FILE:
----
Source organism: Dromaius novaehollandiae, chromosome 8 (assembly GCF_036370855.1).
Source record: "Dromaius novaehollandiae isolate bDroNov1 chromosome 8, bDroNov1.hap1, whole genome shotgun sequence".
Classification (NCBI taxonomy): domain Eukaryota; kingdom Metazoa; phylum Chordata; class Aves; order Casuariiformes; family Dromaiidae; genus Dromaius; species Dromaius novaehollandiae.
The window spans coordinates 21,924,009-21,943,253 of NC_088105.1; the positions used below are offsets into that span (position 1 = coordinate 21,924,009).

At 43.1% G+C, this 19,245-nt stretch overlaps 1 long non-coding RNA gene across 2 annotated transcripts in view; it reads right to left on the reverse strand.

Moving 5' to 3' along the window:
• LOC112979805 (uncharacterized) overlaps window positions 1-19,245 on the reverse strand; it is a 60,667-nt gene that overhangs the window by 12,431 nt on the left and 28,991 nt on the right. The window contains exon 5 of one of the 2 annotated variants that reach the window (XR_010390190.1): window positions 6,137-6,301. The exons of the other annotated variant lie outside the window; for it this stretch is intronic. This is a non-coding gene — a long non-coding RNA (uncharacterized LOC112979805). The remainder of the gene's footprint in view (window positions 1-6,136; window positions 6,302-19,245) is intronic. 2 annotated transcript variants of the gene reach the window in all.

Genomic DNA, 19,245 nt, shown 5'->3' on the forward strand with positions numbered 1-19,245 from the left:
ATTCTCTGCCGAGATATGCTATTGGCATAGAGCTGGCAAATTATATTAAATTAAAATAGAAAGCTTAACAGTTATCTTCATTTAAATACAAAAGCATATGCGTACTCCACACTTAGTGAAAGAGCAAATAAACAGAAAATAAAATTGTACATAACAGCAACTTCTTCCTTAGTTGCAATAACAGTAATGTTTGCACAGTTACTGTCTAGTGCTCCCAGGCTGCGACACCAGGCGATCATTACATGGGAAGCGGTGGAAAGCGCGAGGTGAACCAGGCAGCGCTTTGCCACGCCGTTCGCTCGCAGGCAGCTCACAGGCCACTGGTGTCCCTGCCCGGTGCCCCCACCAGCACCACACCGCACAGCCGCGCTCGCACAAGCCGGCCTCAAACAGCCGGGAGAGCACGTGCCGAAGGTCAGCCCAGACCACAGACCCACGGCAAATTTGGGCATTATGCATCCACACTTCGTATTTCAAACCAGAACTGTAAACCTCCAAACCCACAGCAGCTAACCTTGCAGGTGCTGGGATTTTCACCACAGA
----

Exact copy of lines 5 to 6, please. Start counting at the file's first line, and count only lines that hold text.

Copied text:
At 43.1% G+C, this 19,245-nt stretch overlaps 1 long non-coding RNA gene across 2 annotated transcripts in view; it reads right to left on the reverse strand.

Moving 5' to 3' along the window: